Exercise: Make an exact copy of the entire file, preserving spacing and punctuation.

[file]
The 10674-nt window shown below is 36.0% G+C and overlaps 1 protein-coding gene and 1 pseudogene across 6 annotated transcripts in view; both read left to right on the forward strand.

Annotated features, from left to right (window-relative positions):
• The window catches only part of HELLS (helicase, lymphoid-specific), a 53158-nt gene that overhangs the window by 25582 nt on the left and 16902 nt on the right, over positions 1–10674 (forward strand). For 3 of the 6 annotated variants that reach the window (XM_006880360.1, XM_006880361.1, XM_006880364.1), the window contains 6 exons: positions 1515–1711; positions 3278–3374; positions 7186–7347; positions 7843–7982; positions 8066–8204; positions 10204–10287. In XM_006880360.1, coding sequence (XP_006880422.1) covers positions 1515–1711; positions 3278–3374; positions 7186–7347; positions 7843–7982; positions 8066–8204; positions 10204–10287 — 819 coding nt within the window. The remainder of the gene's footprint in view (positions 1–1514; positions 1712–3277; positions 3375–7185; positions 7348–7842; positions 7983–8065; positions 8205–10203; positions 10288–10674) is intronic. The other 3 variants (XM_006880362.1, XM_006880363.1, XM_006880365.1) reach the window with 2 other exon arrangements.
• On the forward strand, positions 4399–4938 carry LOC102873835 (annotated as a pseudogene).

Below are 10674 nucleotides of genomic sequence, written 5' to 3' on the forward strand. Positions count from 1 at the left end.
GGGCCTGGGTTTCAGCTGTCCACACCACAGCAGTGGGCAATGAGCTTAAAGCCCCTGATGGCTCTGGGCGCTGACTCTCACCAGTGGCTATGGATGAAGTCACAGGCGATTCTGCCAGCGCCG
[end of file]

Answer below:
The 10674-nt window shown below is 36.0% G+C and overlaps 1 protein-coding gene and 1 pseudogene across 6 annotated transcripts in view; both read left to right on the forward strand.

Annotated features, from left to right (window-relative positions):
• The window catches only part of HELLS (helicase, lymphoid-specific), a 53158-nt gene that overhangs the window by 25582 nt on the left and 16902 nt on the right, over positions 1–10674 (forward strand). For 3 of the 6 annotated variants that reach the window (XM_006880360.1, XM_006880361.1, XM_006880364.1), the window contains 6 exons: positions 1515–1711; positions 3278–3374; positions 7186–7347; positions 7843–7982; positions 8066–8204; positions 10204–10287. In XM_006880360.1, coding sequence (XP_006880422.1) covers positions 1515–1711; positions 3278–3374; positions 7186–7347; positions 7843–7982; positions 8066–8204; positions 10204–10287 — 819 coding nt within the window. The remainder of the gene's footprint in view (positions 1–1514; positions 1712–3277; positions 3375–7185; positions 7348–7842; positions 7983–8065; positions 8205–10203; positions 10288–10674) is intronic. The other 3 variants (XM_006880362.1, XM_006880363.1, XM_006880365.1) reach the window with 2 other exon arrangements.
• On the forward strand, positions 4399–4938 carry LOC102873835 (annotated as a pseudogene).

Below are 10674 nucleotides of genomic sequence, written 5' to 3' on the forward strand. Positions count from 1 at the left end.
GGGCCTGGGTTTCAGCTGTCCACACCACAGCAGTGGGCAATGAGCTTAAAGCCCCTGATGGCTCTGGGCGCTGACTCTCACCAGTGGCTATGGATGAAGTCACAGGCGATTCTGCCAGCGCCG